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Supplementation with Chromium Picolinate Improves Glycemic Control, Attenuates Weight Gain (press release)

Monday, October 09, 2006 by: NewsTarget
Tags: health news, Natural News, nutrition

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Results from a new study in patients with type 2 diabetes demonstrate that daily supplementation with 1000 mcg of chromium as chromium picolinate, in combination with a common oral anti-diabetic medication, improves insulin sensitivity and glucose control better than the oral anti-diabetic agent alone. The study, conducted by researchers at Pennington Biomedical Research Center (PBRC) and the University of Vermont College of Medicine, is published in the August issue of Diabetes Care, an official journal of the American Diabetes Association.

The study also found that chromium picolinate significantly reduced the weight gain typically associated with the use of a commonly prescribed antidiabetic medication.1 These findings are significant as more than two-thirds of people with type 2 diabetes are not at the suggested goal for their blood sugar. Additionally, more than 80 percent of people with type 2 diabetes are overweight, which can significantly increase their risk of disease-related complications, including cardiovascular disease, which is the leading cause of death amongst patients with diabetes.

“The results further support that chromium may serve as a safe and effective adjunct to medication in helping people with type 2 diabetes improve their blood sugar control. In patients who take a sulfonylurea to control elevated blood sugar, weight gain is common. However, the study findings show that weight gain was less with use of supplemental chromium,” said study investigator, William Cefalu, MD, chief of the Center’s Division of Nutrition and Chronic Diseases. “Also important is that chromium picolinate helped reduce abdominal fat accumulation, which is associated with a greater risk for other conditions such as abnormal lipids and hypertension.”

The 40-week randomized, double-blind, placebo-controlled, study was designed to examine the effect of adding daily chromium picolinate supplementation to an antidiabetic medication.1 Sulfonylurea, a commonly prescribed treatment for type 2 diabetes, was given to 29 subjects for 24 weeks, in conjunction with chromium picolinate or a matching placebo (sugar pill).1 Blood sugar levels of study participants taking chromium picolinate in combination with the antidiabetic medication dropped significantly compared to the group taking the medication plus placebo (-31.00 + 7.37 mg/dL vs. -11.33 + 8.03 mg/dL).1 In addition, insulin sensitivity, as measured by glucose disposal, for participants taking the medication along with chromium picolinate was increased when compared to those taking the antidiabetic agent and placebo. Study participants taking chromium picolinate also experienced significantly lower abdominal body fat accumulation than the group taking medication and placebo, and experienced less overall weight gain (0.9kg vs. 2.2kg).1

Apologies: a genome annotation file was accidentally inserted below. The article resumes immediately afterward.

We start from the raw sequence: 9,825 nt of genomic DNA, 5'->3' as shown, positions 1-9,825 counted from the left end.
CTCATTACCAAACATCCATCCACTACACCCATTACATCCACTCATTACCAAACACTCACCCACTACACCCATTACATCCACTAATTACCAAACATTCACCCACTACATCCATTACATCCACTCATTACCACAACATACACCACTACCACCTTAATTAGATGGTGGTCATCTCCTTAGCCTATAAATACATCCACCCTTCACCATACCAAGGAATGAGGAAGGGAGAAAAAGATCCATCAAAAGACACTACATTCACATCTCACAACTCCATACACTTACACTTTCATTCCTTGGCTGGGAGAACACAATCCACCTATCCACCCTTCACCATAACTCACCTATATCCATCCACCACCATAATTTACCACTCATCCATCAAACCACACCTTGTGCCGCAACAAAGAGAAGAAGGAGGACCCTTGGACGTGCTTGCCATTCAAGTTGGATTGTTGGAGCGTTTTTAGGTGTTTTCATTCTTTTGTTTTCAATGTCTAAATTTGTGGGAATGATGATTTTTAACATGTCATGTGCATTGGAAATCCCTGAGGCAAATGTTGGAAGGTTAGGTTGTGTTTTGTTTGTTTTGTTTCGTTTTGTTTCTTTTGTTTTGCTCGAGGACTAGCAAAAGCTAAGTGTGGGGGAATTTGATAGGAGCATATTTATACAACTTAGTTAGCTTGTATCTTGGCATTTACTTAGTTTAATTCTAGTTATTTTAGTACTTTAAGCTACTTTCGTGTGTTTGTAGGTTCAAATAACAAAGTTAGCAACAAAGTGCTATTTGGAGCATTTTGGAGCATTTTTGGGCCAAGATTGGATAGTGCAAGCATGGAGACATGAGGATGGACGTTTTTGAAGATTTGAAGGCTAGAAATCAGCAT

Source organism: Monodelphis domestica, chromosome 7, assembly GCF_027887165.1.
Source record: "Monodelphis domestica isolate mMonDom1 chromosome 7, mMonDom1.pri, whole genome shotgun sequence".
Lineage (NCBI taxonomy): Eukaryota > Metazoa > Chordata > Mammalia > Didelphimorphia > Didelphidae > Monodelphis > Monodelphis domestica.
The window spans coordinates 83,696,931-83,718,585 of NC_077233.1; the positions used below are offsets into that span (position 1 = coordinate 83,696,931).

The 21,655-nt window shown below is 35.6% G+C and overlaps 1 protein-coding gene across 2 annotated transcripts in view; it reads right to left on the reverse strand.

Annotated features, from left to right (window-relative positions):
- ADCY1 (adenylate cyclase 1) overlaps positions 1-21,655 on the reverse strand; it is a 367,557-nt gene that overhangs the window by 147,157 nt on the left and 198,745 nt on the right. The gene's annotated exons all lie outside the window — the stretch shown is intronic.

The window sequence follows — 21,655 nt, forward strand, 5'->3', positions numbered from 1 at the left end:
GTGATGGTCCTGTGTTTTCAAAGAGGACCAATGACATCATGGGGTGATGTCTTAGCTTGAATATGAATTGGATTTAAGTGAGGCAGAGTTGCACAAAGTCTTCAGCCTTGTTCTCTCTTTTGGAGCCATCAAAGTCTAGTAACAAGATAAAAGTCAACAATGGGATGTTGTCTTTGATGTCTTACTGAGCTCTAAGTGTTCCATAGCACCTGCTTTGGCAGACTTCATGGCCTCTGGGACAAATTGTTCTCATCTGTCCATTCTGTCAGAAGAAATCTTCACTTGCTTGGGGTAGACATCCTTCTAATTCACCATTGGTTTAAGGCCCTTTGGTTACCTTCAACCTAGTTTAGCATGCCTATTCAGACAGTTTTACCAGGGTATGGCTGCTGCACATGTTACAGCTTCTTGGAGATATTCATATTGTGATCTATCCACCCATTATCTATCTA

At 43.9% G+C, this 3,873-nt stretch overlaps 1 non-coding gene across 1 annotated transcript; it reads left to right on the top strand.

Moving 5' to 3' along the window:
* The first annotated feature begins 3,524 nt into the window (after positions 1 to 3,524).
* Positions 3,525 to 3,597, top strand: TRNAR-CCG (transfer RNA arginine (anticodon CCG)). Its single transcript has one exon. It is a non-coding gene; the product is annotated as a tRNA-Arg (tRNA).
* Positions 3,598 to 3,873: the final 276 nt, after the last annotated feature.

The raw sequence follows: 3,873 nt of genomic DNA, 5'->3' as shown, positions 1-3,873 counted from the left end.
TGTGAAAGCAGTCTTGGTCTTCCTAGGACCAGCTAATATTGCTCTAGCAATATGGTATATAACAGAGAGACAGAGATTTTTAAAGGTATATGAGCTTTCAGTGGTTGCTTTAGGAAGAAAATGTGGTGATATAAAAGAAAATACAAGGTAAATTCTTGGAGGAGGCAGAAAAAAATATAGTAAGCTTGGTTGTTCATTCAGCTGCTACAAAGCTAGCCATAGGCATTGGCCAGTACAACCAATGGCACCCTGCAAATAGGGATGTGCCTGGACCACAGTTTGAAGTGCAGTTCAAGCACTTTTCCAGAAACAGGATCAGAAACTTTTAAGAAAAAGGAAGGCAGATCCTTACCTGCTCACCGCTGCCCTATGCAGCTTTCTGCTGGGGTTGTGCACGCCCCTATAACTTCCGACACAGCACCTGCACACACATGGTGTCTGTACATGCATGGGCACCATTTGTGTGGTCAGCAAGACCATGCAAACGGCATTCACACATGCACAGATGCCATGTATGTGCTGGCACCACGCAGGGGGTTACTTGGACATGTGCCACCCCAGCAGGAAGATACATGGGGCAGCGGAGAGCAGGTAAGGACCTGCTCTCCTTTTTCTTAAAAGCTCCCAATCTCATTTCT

“It’s also important to note that no significant adverse events were reported among the study participants,” added Cefalu.

The chromium used in this study was provided by Nutrition 21, the makers of Chromax® chromium picolinate.

The Pennington Biomedical Research Center is a campus of the Louisiana State University System and conducts both clinical and basic research. It is the largest academically based nutrition research center in the world, with the greatest number of obesity researchers on faculty. The Center's nearly 600 employees occupy several buildings on the 234-acre campus.

1. Martin J, Wang Z, Zhang X, Wachtel, D, Volautova J, Matthews D, Cefalu W. Cromium Picolinate Supplementation Attenuates Body Weight Gain and Increases Insulin Sensitivity in Subjects With Type 2 Diabetes. Diabetes Care. Volume 29;8: 2006

2. American Association of Clinical Endocrinologists. State of Diabetes in America. Available at http://www.aace.com/public/awareness/stateofdiabetes/DiabetesAmericaReport.pdf. Last accessed August 1, 2006.

3. American Diabetes Association. The Link Between Heart Disease and Cardiovascular Disease. Available at http://www.diabetes.org/uedocuments/Factsheetthelink2.pdf Last accessed August 1, 2006.

Source: Pennington Biomedical Research Center

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